State Rep. Matt Gaetz has crossed another item off the AccountabilityOkaloosa to do list.
A Gaetz-sponsored bill that requires judges to order restitution and 250 hours of community service for public officers caught taking bribes or misusing their office was signed into law last week.
“We can now hold public officials financially responsible when they use their position of power to defraud our citizens,” Gaetz, R-Fort Walton Beach, said in a news release.
The idea of making public officials more accountable was proposed by Laurie Bartlet on the AccountabilityOkaloosa website Gaetz created last October.
The proposal, “Require every criminal sentence for every public official convicted of corruption to include mandatory restitution to tax payers,” received 62 thumbs up and no thumbs down on Gaetz’s Facebook-powered website.
Bartlet, the vice-chairman of the Okaloosa County Republican Executive Committee, said she was “thrilled” to have her suggestion made law.
“It only makes sense,” she said. “We’ve lost sight of common sense all the way around.”
Okaloosa County has seen its share of public corruption over the years, but in nearly all cases where justice was served, restitution was part of the punishment.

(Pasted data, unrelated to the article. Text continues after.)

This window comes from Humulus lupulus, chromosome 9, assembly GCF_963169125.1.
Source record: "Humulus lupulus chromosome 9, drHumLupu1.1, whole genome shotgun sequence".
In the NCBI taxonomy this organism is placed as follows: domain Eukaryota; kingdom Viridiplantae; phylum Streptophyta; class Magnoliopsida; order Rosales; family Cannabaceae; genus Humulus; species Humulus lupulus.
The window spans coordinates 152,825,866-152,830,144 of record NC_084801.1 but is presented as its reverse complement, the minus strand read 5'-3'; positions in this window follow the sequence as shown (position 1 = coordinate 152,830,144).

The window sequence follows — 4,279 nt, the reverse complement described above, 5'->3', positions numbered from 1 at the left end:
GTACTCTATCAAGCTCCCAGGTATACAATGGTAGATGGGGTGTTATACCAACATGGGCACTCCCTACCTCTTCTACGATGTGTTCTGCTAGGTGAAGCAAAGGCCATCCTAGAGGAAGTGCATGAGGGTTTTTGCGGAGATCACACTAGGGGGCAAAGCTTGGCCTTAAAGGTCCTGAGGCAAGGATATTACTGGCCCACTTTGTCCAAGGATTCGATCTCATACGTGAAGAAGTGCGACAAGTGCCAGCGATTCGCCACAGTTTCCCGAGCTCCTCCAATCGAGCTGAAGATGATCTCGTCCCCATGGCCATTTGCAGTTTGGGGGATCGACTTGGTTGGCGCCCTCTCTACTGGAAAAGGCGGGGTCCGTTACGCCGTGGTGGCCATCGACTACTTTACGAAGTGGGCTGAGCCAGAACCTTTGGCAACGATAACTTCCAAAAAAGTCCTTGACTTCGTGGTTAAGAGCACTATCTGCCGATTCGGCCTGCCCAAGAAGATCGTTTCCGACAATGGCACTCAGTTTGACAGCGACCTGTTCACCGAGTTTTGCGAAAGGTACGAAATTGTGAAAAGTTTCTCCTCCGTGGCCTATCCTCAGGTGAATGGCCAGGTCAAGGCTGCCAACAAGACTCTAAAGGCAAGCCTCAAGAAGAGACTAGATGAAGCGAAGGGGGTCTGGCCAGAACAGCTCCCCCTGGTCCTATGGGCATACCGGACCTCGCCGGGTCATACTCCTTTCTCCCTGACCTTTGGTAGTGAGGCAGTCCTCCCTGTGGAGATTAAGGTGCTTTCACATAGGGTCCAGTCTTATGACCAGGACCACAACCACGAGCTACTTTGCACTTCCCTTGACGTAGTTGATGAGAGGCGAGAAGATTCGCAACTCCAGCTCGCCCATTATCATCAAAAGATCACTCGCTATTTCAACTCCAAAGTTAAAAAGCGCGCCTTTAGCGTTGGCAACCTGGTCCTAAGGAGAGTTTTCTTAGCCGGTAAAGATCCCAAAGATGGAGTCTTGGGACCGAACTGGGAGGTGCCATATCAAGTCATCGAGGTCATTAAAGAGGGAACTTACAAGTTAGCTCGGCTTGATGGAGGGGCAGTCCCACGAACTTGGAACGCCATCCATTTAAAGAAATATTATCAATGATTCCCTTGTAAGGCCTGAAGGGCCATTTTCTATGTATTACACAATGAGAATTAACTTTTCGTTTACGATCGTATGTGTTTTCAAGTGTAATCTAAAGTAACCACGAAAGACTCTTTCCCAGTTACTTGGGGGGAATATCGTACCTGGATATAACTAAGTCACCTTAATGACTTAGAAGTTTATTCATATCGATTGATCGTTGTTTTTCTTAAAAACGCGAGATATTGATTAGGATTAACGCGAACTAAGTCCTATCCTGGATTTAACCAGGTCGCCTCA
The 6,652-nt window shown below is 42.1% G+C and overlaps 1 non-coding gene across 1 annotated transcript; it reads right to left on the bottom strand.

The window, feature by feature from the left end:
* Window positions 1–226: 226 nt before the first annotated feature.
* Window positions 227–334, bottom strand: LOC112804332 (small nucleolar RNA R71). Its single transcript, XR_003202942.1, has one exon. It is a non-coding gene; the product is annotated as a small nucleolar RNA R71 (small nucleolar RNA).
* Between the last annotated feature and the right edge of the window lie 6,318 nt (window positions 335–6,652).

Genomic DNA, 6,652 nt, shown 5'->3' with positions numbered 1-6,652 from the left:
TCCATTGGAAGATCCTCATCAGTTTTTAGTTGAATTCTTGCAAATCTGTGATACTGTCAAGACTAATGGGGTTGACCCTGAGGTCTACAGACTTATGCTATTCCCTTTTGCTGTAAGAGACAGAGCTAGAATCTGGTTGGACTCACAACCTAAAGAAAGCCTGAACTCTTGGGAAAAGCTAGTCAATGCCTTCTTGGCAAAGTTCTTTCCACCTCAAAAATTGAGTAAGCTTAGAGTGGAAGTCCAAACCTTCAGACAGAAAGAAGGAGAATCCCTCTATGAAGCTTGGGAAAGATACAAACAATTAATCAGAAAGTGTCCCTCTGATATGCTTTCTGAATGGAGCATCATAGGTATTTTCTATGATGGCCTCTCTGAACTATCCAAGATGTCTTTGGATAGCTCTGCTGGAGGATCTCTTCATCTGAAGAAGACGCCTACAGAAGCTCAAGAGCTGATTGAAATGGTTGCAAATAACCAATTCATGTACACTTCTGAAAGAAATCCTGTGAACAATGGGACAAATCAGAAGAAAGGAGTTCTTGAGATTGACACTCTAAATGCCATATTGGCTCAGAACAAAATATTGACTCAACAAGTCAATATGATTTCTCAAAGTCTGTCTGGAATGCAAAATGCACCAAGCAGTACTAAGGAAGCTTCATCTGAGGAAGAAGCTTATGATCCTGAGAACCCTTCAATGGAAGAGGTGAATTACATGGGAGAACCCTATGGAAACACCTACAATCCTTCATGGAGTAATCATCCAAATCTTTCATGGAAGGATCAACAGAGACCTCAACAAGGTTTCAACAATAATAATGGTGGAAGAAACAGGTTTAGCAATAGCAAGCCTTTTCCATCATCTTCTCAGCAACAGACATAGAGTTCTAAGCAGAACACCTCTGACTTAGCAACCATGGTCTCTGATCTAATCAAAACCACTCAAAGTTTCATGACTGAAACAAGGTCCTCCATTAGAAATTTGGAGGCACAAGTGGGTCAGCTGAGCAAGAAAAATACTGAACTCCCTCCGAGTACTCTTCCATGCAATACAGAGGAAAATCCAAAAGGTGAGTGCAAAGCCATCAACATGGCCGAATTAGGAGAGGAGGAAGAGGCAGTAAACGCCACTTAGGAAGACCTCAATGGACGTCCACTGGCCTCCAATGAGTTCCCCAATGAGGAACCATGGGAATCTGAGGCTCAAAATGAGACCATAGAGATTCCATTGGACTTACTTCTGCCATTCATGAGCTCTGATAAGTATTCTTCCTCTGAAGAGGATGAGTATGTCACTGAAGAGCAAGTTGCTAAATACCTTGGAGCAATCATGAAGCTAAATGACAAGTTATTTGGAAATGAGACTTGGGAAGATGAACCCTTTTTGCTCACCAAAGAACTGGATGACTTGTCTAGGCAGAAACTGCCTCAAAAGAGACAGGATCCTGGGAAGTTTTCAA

Each of six employees of the Okaloosa County Sheriff’s Office caught up in a bonus kickback scheme uncovered in 2009, including former Sheriff Charlie Morris, were ordered to pay thousands back to the county.
Former Okaloosa County Commissioner James Campbell agreed to perform 400 hours of community service and pay a $4,000 fine when he accepted a plea deal to avoid prosecution on official misconduct charges.
His AccountabilityOkaloosa also arose out Gaetz’s stated commitment to stamp out corruption in his home county.
But Gaetz said H.B. 115 wasn’t focused so much on cleaning up Northwest Florida as it was on fixing other areas of the state where judges don’t hold politicians accountable for corruption.
“The lessons we’ve learned in Okaloosa County should be applied everywhere and applied always,” Gaetz said. “We still have the memory of Charlie Morris and the way he let us down. We need to codify that memory in law so that we never forget.”
Original article here.